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Ron Ipach

Help needed. If I'm wrong, I need to be corrected ASAP

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I released a video on my blog yesterday that seems to be causing a bit of a stir. Some shop owners are saying my idea is brilliant - others say I'm totally wrong.

In a nutshell, I'm advocating giving away $100 in services for a new client referral.

The last thing I want to do is give away bad information, so I'm asking for some help to set me straight if I'm way off base.

You can watch the video here for my full explaination: http://www.captaincarcount.com/auto-repair-marketing/is-this-a-crazy-idea-or-what/

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  • Similar Forum Topics

    • By Joe Marconi
      We know the value of technical and sales training, but what about in-house training.  What I am referring to is review policies and procedures.  By reviewing in house written procedures gets everyone on the same page, improves production and also improves quality in the repair process. A simple process such as everyone following the same procedure for a cooling system problem will add to the overall shop's production and in the long run procedure a better quality job.     
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      I need to find some employees fast and I am having no luck, anyone willing to help me write an advertisement or help me with postings, over the phone or through e-mail, please let me know.
      Just found this, not feeling good about this.
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    • By Gonzo
      Ouija Board Diagnostics
      I’ve often wondered why a lot of the driving public believes auto repair is something for non-thinking Neanderthals that have no ambition to do anything else in life.  For all I know they think we (us mechanics that is) diagnose every problem by breaking out a Ouija board, while humming some ancient automotive chant. It could also be that a good mechanic just makes things look easy to the unaware and uniformed layman. With the right mechanic the whole thing can seem effortless, easy, and somewhat second nature when it comes to diagnosing a problem. To the armchair mechanic sitting at home watching the next new automotive reality show, it’s either – “Repairs are a no-brainer, I can do that”, or it must be some sort of Ouija board magic.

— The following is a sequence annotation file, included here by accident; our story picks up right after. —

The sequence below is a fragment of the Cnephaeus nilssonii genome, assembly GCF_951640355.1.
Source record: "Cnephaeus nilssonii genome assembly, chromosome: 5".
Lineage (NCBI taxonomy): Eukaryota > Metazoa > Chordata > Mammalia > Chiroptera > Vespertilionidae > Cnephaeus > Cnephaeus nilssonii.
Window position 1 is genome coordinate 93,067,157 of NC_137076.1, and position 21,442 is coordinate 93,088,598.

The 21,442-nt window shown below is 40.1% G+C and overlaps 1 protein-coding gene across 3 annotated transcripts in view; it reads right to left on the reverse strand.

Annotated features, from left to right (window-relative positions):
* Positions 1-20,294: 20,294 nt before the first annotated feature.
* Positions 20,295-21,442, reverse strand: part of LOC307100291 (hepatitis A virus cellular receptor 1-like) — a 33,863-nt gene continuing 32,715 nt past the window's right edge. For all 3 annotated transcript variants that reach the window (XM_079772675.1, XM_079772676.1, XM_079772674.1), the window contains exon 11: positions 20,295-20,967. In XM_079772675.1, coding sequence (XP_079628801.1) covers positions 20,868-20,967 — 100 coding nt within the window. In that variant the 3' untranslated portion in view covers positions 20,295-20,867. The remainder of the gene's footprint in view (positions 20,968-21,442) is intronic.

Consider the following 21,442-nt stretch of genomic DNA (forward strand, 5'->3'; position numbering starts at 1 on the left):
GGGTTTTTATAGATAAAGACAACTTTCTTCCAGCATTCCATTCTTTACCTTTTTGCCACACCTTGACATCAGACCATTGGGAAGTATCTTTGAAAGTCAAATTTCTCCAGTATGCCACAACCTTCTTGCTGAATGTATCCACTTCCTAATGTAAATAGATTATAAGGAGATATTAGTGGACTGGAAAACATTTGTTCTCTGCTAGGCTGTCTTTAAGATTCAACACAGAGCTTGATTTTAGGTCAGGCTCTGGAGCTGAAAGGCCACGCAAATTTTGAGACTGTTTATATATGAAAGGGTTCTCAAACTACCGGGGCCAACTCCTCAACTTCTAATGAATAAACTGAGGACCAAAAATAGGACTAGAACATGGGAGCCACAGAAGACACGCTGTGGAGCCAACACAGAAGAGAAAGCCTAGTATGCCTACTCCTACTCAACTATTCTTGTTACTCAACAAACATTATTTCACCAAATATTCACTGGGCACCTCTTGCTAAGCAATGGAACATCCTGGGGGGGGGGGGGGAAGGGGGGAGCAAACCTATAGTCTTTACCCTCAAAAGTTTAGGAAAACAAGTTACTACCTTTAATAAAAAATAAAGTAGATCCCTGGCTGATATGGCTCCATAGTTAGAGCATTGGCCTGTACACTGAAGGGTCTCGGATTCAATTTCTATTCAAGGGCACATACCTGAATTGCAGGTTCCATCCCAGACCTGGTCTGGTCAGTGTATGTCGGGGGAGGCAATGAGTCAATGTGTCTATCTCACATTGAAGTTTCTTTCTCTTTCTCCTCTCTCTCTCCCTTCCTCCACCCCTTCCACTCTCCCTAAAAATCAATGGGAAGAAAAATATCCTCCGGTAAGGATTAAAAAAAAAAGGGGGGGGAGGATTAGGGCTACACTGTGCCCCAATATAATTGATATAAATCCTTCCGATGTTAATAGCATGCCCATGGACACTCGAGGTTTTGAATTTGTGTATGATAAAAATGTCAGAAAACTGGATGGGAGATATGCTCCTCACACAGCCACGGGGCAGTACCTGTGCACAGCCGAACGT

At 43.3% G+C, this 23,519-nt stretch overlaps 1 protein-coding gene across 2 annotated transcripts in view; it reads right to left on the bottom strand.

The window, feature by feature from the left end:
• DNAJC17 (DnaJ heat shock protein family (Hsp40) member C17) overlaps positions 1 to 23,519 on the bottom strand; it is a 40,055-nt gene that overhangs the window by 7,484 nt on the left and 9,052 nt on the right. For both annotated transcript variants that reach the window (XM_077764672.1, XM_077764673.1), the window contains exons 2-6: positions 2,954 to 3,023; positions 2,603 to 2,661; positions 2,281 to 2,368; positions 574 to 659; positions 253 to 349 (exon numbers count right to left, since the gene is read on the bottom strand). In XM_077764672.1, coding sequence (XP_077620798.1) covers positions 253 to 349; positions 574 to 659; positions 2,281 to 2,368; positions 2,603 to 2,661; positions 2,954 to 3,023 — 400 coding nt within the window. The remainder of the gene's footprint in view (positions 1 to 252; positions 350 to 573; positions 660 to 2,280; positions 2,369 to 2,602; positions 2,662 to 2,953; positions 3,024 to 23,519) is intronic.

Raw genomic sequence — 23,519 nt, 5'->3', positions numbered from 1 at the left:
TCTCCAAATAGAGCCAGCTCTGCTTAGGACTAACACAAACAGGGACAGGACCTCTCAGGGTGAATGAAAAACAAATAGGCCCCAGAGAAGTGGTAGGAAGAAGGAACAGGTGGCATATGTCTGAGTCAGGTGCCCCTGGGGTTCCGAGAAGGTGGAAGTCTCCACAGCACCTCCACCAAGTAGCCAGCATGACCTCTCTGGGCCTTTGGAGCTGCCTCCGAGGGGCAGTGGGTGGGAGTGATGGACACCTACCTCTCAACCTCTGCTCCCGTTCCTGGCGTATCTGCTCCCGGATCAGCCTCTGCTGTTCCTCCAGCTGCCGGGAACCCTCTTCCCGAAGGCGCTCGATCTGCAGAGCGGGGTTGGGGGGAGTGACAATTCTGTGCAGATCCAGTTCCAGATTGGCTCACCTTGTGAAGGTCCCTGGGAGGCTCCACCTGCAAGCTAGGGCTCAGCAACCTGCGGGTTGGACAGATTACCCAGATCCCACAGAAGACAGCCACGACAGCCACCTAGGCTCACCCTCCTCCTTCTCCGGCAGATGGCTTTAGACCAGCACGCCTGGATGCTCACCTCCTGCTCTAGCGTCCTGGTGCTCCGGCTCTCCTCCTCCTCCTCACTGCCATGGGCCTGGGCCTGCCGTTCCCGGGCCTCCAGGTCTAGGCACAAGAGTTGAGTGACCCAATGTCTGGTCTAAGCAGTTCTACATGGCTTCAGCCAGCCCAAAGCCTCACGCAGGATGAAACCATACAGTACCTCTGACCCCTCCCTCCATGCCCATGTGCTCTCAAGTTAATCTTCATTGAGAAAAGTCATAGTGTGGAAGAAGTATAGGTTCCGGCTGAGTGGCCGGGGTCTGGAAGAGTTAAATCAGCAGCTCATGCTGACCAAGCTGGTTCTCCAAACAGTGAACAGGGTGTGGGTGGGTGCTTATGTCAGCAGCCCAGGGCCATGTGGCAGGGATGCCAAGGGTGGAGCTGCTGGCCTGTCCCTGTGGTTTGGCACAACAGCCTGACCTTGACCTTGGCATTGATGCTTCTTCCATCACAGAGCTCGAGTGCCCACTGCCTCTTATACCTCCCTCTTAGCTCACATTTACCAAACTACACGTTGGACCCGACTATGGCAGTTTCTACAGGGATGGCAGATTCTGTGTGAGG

Mind you, the number of individuals who still believe anyone can be a mechanic is dwindling ever so slowly.  Mainly because the car itself has gone past the point of parts swapping and a shade tree mechanic’s ability to repair the modern car.  It’s no secret good old dad with the typical box of tools from a discount chain store can hardly change a spark plug anymore, let alone find them. Oh sure, you can still do a pad slap at home, and you can probably toss on a set of shocks, replace a bulb or two, but diagnosing a problem, especially one that involves some form of electronics… well… that’s a whole new issue to deal with.
      It could be they need to master the Ouija board diagnostic scenario, or they need another round of You Tube videos.  Every mechanic has undoubtedly heard the same thing from a well-seasoned You Tuber, “Oh I could have done that.” This usually leads to an even longer explanation of how you’ve done the entire repair wrong, but put the tools in their hands, and the results are pretty consistent.  The car is either incorrectly put together, or they’ve lost some parts between point A and point B. Videos are great, but you still need to have some mechanical dexterity.
      A good example of this scenario is when I was teaching a brake shoe replacement class the other day.  After explaining the type of brake system we were working on, I removed the brake shoes from the car.  Next, I reinstalled the same shoes, slowing down just enough so they could see how to use the brake tools. It probably took all of 20 minutes to explain it in detail and install the shoes. All the heads were bobbing and the usual consensus was they all had this repair procedure down pat, because, as we all know, anybody can do brakes.  Well, as if it was no surprise, when the students got their hands into the job all I heard was one cuss word after another and the occasional student chasing a bouncing spring or clip across the shop floor. So much for easy, aye?
      So, where do most of these unprofessional type mechanics and couch connoisseurs of the automotive world go for any information?  Where else, the internet. The one place that doesn’t check the credentials of the person making the video, and the one place where anyone with a box of tools can be a superstar with a wrench. In their video they’re the automotive expert, camera man, sound man, director of content, and editor all at the same time.  No need in researching the facts, looking up the proper methods, or any other various procedures, service bulletins, or the latest tools related to that particular job. I wouldn’t be surprised if there’s a video out there with a couple of guys surrounding one of those Ouija boards asking why the short fuel trim is higher on one of side than the other.